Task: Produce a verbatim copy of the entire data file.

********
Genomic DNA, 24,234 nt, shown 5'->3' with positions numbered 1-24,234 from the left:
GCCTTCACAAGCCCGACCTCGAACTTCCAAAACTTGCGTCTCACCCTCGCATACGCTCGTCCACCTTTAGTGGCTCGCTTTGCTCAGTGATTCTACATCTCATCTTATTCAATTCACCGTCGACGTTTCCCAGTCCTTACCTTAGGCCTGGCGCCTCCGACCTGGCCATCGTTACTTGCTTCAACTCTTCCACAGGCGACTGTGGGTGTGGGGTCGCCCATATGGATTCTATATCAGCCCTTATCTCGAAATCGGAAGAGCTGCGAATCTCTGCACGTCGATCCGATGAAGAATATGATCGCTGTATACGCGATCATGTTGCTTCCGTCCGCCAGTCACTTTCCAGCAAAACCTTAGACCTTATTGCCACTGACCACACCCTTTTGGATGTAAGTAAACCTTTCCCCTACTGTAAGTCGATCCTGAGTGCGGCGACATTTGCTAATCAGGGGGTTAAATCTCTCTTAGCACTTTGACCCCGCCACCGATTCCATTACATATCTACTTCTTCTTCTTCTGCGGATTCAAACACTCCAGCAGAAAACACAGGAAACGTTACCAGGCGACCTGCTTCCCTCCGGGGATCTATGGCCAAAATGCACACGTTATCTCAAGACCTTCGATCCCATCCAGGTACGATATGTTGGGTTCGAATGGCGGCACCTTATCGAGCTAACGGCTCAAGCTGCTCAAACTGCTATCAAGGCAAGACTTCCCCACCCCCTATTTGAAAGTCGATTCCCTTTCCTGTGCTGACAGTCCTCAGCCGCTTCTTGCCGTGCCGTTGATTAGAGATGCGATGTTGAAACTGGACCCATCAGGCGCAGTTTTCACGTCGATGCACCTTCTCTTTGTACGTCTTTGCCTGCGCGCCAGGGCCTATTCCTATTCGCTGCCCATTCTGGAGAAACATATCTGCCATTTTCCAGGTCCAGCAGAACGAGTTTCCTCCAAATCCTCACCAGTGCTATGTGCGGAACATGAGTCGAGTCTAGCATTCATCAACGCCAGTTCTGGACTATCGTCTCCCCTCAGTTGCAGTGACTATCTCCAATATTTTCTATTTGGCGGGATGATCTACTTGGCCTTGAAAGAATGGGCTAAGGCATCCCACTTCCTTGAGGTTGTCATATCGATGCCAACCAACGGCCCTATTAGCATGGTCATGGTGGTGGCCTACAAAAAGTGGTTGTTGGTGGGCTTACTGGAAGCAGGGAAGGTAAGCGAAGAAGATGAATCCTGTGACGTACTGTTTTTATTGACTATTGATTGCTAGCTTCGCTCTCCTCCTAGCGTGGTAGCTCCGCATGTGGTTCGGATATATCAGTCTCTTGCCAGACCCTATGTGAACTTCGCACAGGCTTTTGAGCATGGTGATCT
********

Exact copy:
Genomic DNA, 24,234 nt, shown 5'->3' with positions numbered 1-24,234 from the left:
GCCTTCACAAGCCCGACCTCGAACTTCCAAAACTTGCGTCTCACCCTCGCATACGCTCGTCCACCTTTAGTGGCTCGCTTTGCTCAGTGATTCTACATCTCATCTTATTCAATTCACCGTCGACGTTTCCCAGTCCTTACCTTAGGCCTGGCGCCTCCGACCTGGCCATCGTTACTTGCTTCAACTCTTCCACAGGCGACTGTGGGTGTGGGGTCGCCCATATGGATTCTATATCAGCCCTTATCTCGAAATCGGAAGAGCTGCGAATCTCTGCACGTCGATCCGATGAAGAATATGATCGCTGTATACGCGATCATGTTGCTTCCGTCCGCCAGTCACTTTCCAGCAAAACCTTAGACCTTATTGCCACTGACCACACCCTTTTGGATGTAAGTAAACCTTTCCCCTACTGTAAGTCGATCCTGAGTGCGGCGACATTTGCTAATCAGGGGGTTAAATCTCTCTTAGCACTTTGACCCCGCCACCGATTCCATTACATATCTACTTCTTCTTCTTCTGCGGATTCAAACACTCCAGCAGAAAACACAGGAAACGTTACCAGGCGACCTGCTTCCCTCCGGGGATCTATGGCCAAAATGCACACGTTATCTCAAGACCTTCGATCCCATCCAGGTACGATATGTTGGGTTCGAATGGCGGCACCTTATCGAGCTAACGGCTCAAGCTGCTCAAACTGCTATCAAGGCAAGACTTCCCCACCCCCTATTTGAAAGTCGATTCCCTTTCCTGTGCTGACAGTCCTCAGCCGCTTCTTGCCGTGCCGTTGATTAGAGATGCGATGTTGAAACTGGACCCATCAGGCGCAGTTTTCACGTCGATGCACCTTCTCTTTGTACGTCTTTGCCTGCGCGCCAGGGCCTATTCCTATTCGCTGCCCATTCTGGAGAAACATATCTGCCATTTTCCAGGTCCAGCAGAACGAGTTTCCTCCAAATCCTCACCAGTGCTATGTGCGGAACATGAGTCGAGTCTAGCATTCATCAACGCCAGTTCTGGACTATCGTCTCCCCTCAGTTGCAGTGACTATCTCCAATATTTTCTATTTGGCGGGATGATCTACTTGGCCTTGAAAGAATGGGCTAAGGCATCCCACTTCCTTGAGGTTGTCATATCGATGCCAACCAACGGCCCTATTAGCATGGTCATGGTGGTGGCCTACAAAAAGTGGTTGTTGGTGGGCTTACTGGAAGCAGGGAAGGTAAGCGAAGAAGATGAATCCTGTGACGTACTGTTTTTATTGACTATTGATTGCTAGCTTCGCTCTCCTCCTAGCGTGGTAGCTCCGCATGTGGTTCGGATATATCAGTCTCTTGCCAGACCCTATGTGAACTTCGCACAGGCTTTTGAGCATGGTGATCT